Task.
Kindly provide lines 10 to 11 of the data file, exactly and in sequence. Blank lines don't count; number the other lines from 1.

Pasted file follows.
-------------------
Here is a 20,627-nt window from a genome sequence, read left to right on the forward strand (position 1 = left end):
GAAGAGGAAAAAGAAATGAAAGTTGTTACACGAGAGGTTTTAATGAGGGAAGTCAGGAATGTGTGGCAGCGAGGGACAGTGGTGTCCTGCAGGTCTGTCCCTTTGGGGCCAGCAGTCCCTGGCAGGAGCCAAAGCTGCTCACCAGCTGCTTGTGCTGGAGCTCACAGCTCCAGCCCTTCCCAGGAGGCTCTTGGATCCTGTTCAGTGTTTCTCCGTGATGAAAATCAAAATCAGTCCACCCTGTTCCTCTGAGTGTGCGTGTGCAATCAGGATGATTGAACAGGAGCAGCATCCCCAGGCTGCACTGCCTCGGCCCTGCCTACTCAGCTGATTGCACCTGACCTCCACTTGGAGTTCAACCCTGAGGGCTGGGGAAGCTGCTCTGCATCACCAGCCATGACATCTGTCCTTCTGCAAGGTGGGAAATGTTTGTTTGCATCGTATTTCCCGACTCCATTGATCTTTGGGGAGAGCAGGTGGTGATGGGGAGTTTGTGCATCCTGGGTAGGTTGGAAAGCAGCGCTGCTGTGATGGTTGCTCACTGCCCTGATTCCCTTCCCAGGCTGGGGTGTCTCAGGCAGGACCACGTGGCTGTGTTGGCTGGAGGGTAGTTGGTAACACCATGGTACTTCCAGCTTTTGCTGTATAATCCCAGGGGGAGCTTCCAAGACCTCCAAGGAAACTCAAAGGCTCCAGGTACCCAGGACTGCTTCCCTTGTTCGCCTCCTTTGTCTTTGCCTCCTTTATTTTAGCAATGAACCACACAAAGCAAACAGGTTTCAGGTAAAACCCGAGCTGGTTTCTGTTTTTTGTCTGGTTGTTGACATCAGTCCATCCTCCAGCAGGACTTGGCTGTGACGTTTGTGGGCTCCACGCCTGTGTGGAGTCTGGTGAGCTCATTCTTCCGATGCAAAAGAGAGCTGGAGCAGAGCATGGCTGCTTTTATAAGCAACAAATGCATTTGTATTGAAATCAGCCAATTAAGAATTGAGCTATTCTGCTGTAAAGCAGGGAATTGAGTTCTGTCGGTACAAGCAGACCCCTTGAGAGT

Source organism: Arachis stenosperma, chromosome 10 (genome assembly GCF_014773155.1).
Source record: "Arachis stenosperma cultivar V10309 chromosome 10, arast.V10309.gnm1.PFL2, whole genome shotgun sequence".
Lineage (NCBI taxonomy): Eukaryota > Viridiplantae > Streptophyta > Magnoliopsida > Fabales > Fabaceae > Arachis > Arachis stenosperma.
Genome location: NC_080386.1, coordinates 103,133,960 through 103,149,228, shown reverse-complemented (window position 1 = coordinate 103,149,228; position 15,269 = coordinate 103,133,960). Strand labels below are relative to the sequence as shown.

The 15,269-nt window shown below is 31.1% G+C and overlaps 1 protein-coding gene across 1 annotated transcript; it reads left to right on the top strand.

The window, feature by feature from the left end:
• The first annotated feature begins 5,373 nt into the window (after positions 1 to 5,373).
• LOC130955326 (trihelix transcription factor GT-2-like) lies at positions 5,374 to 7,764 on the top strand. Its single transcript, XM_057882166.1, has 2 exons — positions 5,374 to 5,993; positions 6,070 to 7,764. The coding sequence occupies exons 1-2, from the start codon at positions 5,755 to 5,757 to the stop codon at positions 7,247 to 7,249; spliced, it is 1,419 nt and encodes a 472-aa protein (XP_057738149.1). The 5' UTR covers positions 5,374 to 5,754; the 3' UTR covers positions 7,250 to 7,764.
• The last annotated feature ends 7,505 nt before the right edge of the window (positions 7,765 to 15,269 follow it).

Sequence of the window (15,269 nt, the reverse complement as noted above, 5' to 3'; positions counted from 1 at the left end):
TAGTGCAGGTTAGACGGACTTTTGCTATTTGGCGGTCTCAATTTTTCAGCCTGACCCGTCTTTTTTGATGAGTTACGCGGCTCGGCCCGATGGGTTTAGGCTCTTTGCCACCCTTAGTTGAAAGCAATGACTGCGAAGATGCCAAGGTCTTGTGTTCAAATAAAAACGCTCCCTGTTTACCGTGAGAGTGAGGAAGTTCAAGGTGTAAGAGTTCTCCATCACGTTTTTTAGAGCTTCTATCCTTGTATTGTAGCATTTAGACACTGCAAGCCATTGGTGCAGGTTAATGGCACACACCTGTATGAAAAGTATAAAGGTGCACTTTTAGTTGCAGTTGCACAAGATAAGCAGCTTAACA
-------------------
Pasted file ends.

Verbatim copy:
• LOC130955326 (trihelix transcription factor GT-2-like) lies at positions 5,374 to 7,764 on the top strand. Its single transcript, XM_057882166.1, has 2 exons — positions 5,374 to 5,993; positions 6,070 to 7,764. The coding sequence occupies exons 1-2, from the start codon at positions 5,755 to 5,757 to the stop codon at positions 7,247 to 7,249; spliced, it is 1,419 nt and encodes a 472-aa protein (XP_057738149.1). The 5' UTR covers positions 5,374 to 5,754; the 3' UTR covers positions 7,250 to 7,764.
• The last annotated feature ends 7,505 nt before the right edge of the window (positions 7,765 to 15,269 follow it).